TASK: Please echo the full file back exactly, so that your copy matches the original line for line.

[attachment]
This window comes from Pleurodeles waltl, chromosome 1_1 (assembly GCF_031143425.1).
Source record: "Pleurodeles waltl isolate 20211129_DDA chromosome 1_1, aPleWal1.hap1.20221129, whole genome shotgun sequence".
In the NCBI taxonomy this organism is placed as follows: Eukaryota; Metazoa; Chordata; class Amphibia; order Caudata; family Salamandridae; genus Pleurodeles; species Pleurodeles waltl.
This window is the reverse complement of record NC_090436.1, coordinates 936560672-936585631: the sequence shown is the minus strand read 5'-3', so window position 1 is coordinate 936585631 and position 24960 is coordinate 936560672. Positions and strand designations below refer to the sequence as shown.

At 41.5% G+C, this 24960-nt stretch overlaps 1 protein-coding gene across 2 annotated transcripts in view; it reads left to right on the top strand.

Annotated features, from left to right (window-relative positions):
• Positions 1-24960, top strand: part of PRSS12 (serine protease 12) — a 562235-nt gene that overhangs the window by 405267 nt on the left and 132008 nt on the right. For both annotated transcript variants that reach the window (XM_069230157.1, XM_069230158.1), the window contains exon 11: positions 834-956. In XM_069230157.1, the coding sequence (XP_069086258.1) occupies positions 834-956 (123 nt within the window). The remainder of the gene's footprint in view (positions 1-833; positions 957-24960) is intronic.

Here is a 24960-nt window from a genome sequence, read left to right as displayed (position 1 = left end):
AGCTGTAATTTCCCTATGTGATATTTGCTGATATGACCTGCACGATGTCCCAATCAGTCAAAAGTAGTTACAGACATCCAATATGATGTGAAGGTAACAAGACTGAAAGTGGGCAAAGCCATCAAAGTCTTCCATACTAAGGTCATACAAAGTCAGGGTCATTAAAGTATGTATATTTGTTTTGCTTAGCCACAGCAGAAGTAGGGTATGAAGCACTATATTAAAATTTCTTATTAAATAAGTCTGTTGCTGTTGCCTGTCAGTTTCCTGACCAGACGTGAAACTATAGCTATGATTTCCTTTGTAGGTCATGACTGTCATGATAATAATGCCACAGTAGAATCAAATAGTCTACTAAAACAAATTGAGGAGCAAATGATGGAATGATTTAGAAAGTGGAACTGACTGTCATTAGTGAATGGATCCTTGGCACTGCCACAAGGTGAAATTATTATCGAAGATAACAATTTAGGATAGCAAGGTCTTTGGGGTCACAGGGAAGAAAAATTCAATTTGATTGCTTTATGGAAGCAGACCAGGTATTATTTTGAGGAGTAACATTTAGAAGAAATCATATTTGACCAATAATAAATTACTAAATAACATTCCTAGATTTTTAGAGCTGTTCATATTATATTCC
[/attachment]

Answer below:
This window comes from Pleurodeles waltl, chromosome 1_1 (assembly GCF_031143425.1).
Source record: "Pleurodeles waltl isolate 20211129_DDA chromosome 1_1, aPleWal1.hap1.20221129, whole genome shotgun sequence".
In the NCBI taxonomy this organism is placed as follows: Eukaryota; Metazoa; Chordata; class Amphibia; order Caudata; family Salamandridae; genus Pleurodeles; species Pleurodeles waltl.
This window is the reverse complement of record NC_090436.1, coordinates 936560672-936585631: the sequence shown is the minus strand read 5'-3', so window position 1 is coordinate 936585631 and position 24960 is coordinate 936560672. Positions and strand designations below refer to the sequence as shown.

At 41.5% G+C, this 24960-nt stretch overlaps 1 protein-coding gene across 2 annotated transcripts in view; it reads left to right on the top strand.

Annotated features, from left to right (window-relative positions):
• Positions 1-24960, top strand: part of PRSS12 (serine protease 12) — a 562235-nt gene that overhangs the window by 405267 nt on the left and 132008 nt on the right. For both annotated transcript variants that reach the window (XM_069230157.1, XM_069230158.1), the window contains exon 11: positions 834-956. In XM_069230157.1, the coding sequence (XP_069086258.1) occupies positions 834-956 (123 nt within the window). The remainder of the gene's footprint in view (positions 1-833; positions 957-24960) is intronic.

Here is a 24960-nt window from a genome sequence, read left to right as displayed (position 1 = left end):
AGCTGTAATTTCCCTATGTGATATTTGCTGATATGACCTGCACGATGTCCCAATCAGTCAAAAGTAGTTACAGACATCCAATATGATGTGAAGGTAACAAGACTGAAAGTGGGCAAAGCCATCAAAGTCTTCCATACTAAGGTCATACAAAGTCAGGGTCATTAAAGTATGTATATTTGTTTTGCTTAGCCACAGCAGAAGTAGGGTATGAAGCACTATATTAAAATTTCTTATTAAATAAGTCTGTTGCTGTTGCCTGTCAGTTTCCTGACCAGACGTGAAACTATAGCTATGATTTCCTTTGTAGGTCATGACTGTCATGATAATAATGCCACAGTAGAATCAAATAGTCTACTAAAACAAATTGAGGAGCAAATGATGGAATGATTTAGAAAGTGGAACTGACTGTCATTAGTGAATGGATCCTTGGCACTGCCACAAGGTGAAATTATTATCGAAGATAACAATTTAGGATAGCAAGGTCTTTGGGGTCACAGGGAAGAAAAATTCAATTTGATTGCTTTATGGAAGCAGACCAGGTATTATTTTGAGGAGTAACATTTAGAAGAAATCATATTTGACCAATAATAAATTACTAAATAACATTCCTAGATTTTTAGAGCTGTTCATATTATATTCC